Profits at large U.S. banks are up, but not as much as they could be. This week and next, banks are reporting their earnings as Wall Street investors cautiously note the factors that could mean lower earnings.

Among the various revenue streams from large banks, which include equities trading and credit cards, is income from the basic business activity of borrowing and lending.

With ongoing governmental worries about inflation, monetary policy makers have been applying the fiscal brakes to the economy by increasing interest rates. This has translated into higher borrowing costs for banks and less profits from lending.

The continual stream of interest rate boosts by the Fed for the last 17 quarters has resulted in smaller returns at community banks where business relies mostly on securing deposits and granting loans.

UBS Analyst Matthew O'Connor, referring to the spread in borrowing and lending rates, known as the interest rate margin, said in a research report released ahead of the earnings reports this week that banks may be a bit more cautious going forward given slightly more net interest margin pressure than previously expected.

Citigroup, Wells Fargo, and U.S. Bancorp have already posted results and all were affected by the rates. However, large institutions, have weathered the situation, posting steady gains by relying on a diversity of other business activities.

Several of the biggest banks are set to announce their earnings this week and next, including Wachovia, Bank of America and Morgan Stanley. In what could be a preview for what is to come, Citigroup, the U.S. and world's largest financial services company, announced on Monday a modest profit of four percent profit for the second quarter, powered in large part by non-retail banking activity.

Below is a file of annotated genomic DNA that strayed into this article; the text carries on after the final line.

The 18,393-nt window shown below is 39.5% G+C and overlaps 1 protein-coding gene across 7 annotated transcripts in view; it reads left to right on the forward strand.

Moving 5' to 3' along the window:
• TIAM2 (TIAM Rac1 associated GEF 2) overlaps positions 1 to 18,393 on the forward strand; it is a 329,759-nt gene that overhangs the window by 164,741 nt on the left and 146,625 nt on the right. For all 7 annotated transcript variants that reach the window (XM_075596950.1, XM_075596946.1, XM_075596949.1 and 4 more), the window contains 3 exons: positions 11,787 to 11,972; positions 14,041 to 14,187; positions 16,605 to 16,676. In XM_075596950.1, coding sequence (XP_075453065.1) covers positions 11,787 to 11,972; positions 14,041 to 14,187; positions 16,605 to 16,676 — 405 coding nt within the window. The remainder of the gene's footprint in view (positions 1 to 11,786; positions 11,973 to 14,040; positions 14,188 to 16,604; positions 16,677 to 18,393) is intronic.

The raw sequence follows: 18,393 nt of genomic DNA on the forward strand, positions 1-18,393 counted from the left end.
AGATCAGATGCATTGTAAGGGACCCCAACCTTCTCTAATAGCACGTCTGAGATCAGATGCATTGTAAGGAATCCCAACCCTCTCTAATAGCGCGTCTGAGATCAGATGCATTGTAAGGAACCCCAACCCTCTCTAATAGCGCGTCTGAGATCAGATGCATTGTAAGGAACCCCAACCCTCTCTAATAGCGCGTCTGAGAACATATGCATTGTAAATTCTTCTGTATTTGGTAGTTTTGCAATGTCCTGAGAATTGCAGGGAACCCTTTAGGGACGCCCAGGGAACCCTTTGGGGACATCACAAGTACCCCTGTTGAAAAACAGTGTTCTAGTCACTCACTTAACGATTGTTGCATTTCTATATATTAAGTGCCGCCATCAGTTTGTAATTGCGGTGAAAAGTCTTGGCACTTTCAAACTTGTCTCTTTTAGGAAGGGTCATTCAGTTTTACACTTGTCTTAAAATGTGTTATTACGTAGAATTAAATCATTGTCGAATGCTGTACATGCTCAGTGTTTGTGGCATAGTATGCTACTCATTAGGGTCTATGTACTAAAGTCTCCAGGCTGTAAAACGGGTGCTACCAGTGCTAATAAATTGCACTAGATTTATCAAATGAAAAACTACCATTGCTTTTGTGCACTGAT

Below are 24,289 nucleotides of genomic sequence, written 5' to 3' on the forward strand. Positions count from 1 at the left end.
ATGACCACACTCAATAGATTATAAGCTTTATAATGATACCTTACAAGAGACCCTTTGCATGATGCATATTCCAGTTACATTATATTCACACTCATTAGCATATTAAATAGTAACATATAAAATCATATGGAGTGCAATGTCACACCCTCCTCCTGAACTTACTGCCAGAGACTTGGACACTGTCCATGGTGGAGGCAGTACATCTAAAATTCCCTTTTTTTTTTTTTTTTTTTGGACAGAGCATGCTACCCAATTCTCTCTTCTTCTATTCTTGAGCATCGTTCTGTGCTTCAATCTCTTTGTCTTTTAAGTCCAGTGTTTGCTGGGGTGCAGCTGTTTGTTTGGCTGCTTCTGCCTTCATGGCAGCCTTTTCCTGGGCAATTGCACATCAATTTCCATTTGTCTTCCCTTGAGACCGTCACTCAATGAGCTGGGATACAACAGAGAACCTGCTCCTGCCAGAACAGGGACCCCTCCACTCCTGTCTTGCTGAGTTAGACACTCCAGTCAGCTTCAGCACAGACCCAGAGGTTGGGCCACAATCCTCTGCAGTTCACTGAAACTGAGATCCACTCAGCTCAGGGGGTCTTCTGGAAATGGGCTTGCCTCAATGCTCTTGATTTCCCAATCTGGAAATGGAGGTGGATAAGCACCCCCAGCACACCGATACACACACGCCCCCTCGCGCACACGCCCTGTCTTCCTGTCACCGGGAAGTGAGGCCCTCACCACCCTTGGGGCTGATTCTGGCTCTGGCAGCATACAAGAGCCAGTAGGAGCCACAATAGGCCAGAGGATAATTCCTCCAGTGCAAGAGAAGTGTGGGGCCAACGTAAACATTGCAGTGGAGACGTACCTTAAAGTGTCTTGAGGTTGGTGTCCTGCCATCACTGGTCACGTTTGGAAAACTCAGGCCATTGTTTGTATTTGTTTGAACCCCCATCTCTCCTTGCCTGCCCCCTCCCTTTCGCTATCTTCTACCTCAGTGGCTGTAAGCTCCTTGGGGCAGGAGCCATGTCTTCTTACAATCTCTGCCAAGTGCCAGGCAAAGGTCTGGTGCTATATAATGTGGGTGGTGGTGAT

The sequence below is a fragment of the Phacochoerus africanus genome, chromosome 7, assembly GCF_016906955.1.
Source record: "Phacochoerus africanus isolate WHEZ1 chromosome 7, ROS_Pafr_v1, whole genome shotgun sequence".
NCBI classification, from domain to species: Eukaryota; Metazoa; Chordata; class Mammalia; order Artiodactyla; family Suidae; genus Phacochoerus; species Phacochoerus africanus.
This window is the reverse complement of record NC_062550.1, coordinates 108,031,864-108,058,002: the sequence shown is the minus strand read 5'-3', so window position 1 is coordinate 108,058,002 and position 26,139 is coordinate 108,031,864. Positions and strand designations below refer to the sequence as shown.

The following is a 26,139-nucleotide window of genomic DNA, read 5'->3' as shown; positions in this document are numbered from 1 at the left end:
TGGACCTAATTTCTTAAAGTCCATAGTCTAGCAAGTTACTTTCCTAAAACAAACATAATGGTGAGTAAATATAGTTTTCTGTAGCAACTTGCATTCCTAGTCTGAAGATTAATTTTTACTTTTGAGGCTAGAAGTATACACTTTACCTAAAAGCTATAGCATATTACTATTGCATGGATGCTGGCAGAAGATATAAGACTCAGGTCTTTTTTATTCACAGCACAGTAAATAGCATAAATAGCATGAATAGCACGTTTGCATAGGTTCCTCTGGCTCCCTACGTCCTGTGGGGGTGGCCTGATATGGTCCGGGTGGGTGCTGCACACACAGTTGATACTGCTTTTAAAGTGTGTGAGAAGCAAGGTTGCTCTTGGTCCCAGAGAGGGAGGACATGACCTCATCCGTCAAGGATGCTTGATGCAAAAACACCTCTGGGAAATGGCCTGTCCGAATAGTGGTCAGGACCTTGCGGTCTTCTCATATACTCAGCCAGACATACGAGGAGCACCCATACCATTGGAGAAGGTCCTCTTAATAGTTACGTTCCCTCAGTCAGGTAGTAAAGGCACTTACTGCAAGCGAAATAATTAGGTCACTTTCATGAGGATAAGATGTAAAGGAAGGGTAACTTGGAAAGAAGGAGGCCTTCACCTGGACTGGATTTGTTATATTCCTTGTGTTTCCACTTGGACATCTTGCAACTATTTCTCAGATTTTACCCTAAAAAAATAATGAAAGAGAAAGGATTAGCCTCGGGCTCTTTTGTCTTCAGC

While corporate and investment banking income at Citigroup grew 26 percent globally with 44 percent growth in the U.S. for a total of $2.05 billion, the company's total U.S. consumer income was up 11 percent to $1,723 billion.

More strikingly, however, total U.S. consumer revenue outpaced revenue growth by 30 percent. The latter increased by 1 percent to $7.57 billion, while the corporate and investment banking revenues jumped 31 percent to $6.761.

Given the pressure regarding interest rates O'Connor expected most banks to be vocal that the Fed should pause/stop at current levels.

In a statement accompanying the release of the report on Monday, Citigroup referred to net interest margin four times as a factor that offset income gains.

Meanwhile, Wells Fargo, another of the nation's top banks, was able to better endure the tightening Fed rates, even though its net interest margin decrease by 0.09 percent.

The bank reported that its net interest income increased 10 percent to $3,321 million from $3,121 a year ago as deposits at its banks continued to grow.

Another positive factor for the company was that it was also able to sell off adjustable rate mortgages (ARMs) that are particularly susceptible to reduced interest income given the higher rates.

Our second quarter net interest margin of 4.76 percent remained one of the highest in banking, said Wells Fargo Chief Financial Officer Howard Atkins.

Citigroup was less able to cope. The company's net interest margin dropped to 2.72 percent from 2.86 in the first quarter and 3.12 percent from the same period last year.

The net interest margin declined 14 basis points versus the first quarter 2006, with the increase in the sequential quarter decline driven by trading activities in capital markets and banking, the company said.

Despite beating Wall Street earnings estimates by posting 7.4 percent in profits over the same period last year, U.S. Bancorp was stung in the net interest income category.

The company's net interest income dropped to $1,697 million from $1,761 in the second quarter of 2005. The company said that while the number of mortgages and commercial loans had increased, the figure was more than offset by a lower net interest margin.

The net interest margin for the company was 3.68 percent compared with the 3.99 percent a year ago.